Get used to looking at your plants closely and often. If you have not done it before, it will open up a new world of tiny creatures engaged in a battle for survival. It will also enable you to detect the most destructive pests in the early stages, when a few quick squeezes between finger and thumb may snuff out the problem. You will also be able to see whether or not nature's own defence troops are getting on top, before you bring in the big guns.

5 Recruit nature's own defenders

Three important helpers in the battle against slugs are hedgehogs, toads and frogs. If you do not yet have a garden pond, try to install one if possible. It does not need to be very big – see guidance on ponds.

Hedgehogs are in decline so they need your help. A little cat food put out on autumn evenings or a large pile of dead sticks and leaves as a snug winter home might persuade them to take up residence.

6 ... and make them feel at home

Many insect predators need somewhere to hide from their enemies during the day, ready to come out to do some good work on the night shift. Give them a few strategically placed piles of stones or logs to hole up under.

You also want your insect friends (see know your friends) to lay their eggs in your garden, so that there are plenty of their young about to get to grips with pests early in the season. Stinging nettles are ideal in this respect because they attract beneficial insects to lay their eggs but the pests they harbour do not pose a threat to other plants. Let a clump grow in an out-of-the-way corner of the garden, and cut them down in June so that the hungry predators move out into the garden.

7 Keep chemical warfare as a last resort

Before reaching for the sprayer, remember that the aim is not to prevent all pest damage but to reduce it to acceptable levels.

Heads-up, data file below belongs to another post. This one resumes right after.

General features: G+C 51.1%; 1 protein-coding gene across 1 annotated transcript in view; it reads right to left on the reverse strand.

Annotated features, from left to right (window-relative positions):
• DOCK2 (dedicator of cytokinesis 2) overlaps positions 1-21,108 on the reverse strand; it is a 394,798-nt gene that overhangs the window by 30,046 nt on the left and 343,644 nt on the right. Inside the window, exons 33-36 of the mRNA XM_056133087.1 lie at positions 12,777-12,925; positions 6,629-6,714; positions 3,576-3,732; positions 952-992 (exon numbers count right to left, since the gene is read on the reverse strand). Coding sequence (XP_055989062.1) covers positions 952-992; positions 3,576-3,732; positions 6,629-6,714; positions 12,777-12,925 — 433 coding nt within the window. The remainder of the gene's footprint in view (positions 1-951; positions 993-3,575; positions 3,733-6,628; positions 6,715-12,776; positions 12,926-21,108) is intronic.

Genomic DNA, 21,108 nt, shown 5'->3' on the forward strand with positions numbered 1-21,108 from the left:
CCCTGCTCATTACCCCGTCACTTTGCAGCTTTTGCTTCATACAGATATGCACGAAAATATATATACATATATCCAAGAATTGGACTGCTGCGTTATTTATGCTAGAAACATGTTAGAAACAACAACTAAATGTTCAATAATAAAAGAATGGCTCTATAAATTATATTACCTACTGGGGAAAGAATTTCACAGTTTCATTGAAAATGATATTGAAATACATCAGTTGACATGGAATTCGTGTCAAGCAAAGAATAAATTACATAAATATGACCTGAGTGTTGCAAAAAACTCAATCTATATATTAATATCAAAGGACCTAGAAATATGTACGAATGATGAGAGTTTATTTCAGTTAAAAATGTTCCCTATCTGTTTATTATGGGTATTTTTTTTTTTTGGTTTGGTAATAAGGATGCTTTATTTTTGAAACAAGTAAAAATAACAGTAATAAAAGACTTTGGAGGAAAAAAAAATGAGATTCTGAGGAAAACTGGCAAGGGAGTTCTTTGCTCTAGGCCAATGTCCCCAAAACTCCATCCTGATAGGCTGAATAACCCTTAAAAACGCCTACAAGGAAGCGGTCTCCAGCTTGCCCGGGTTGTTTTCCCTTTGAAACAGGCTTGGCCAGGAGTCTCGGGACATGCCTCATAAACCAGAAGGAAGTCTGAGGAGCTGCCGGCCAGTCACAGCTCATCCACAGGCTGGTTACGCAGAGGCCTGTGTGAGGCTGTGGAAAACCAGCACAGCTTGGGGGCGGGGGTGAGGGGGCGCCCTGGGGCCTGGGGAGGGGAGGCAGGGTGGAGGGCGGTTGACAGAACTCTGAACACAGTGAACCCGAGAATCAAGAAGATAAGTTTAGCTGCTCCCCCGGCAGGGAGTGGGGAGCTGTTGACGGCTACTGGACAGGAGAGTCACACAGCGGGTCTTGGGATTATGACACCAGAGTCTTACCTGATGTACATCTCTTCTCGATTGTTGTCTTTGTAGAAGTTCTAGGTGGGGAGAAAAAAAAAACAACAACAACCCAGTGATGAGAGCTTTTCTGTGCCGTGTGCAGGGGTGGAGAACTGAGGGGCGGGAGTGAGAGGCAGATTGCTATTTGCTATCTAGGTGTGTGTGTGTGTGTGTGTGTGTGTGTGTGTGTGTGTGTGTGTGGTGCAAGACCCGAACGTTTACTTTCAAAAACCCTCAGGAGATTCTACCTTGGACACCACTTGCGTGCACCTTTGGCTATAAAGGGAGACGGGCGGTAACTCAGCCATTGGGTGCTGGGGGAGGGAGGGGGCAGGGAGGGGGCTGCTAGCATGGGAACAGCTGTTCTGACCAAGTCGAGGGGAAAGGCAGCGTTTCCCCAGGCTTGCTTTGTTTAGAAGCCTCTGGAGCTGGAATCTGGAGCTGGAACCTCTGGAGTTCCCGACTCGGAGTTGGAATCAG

Organic sprays break down quickly in the environment and that makes them safer, but the important thing about insecticides is not whether they are organic but how selective they are. Biological controls with no side-effects are widely available for garden use (see pest control). The active agent in Bactospeine, for example, is a bacterium called Bacillus thuringiensis that attacks caterpillars alone.

8 Recycle, recycle, recycle

A healthy soil means healthy plants that are better able to resist attack by pests or diseases, and the best way to create a healthy soil is to recycle waste organic material, preferably composted.

If you don't have a compost heap nature will still do the recycling for you. Mulch roses and shrubs with grass cuttings or, in dry weather, leave them on the grass and save watering. Rather than barrowing leaves or hedge clippings away, stack them in the shade under shrubs or trees. In winter, dig a trench to bury organic kitchen waste and grow runner beans or courgettes on top the following summer.

9 Stick with it

You may find light-touch gardening difficult or frustrating at first, but don't be put off if you lose the early skirmishes. Your garden may have few natural predators now but, as soon as you stop using chemical weapons, a better balance of predator and prey species starts to develop so that pest damage gradually becomes less and less of a problem.